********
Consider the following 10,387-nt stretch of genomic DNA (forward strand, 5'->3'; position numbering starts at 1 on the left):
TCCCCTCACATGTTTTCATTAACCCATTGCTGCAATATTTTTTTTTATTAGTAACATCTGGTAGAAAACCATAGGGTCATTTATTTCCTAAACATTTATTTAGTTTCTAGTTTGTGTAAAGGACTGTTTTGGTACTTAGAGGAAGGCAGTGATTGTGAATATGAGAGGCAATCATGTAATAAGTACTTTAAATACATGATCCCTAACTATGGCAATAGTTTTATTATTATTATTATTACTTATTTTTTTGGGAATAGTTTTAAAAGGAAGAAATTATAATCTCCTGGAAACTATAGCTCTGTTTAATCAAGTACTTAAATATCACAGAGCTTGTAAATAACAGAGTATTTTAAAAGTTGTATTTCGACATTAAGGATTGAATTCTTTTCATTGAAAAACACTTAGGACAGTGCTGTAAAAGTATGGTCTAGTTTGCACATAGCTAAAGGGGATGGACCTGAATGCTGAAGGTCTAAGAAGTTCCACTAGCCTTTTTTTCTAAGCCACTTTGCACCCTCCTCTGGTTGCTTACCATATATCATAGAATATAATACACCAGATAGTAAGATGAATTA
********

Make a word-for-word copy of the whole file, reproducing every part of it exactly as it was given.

Consider the following 10,387-nt stretch of genomic DNA (forward strand, 5'->3'; position numbering starts at 1 on the left):
TCCCCTCACATGTTTTCATTAACCCATTGCTGCAATATTTTTTTTTATTAGTAACATCTGGTAGAAAACCATAGGGTCATTTATTTCCTAAACATTTATTTAGTTTCTAGTTTGTGTAAAGGACTGTTTTGGTACTTAGAGGAAGGCAGTGATTGTGAATATGAGAGGCAATCATGTAATAAGTACTTTAAATACATGATCCCTAACTATGGCAATAGTTTTATTATTATTATTATTACTTATTTTTTTGGGAATAGTTTTAAAAGGAAGAAATTATAATCTCCTGGAAACTATAGCTCTGTTTAATCAAGTACTTAAATATCACAGAGCTTGTAAATAACAGAGTATTTTAAAAGTTGTATTTCGACATTAAGGATTGAATTCTTTTCATTGAAAAACACTTAGGACAGTGCTGTAAAAGTATGGTCTAGTTTGCACATAGCTAAAGGGGATGGACCTGAATGCTGAAGGTCTAAGAAGTTCCACTAGCCTTTTTTTCTAAGCCACTTTGCACCCTCCTCTGGTTGCTTACCATATATCATAGAATATAATACACCAGATAGTAAGATGAATTA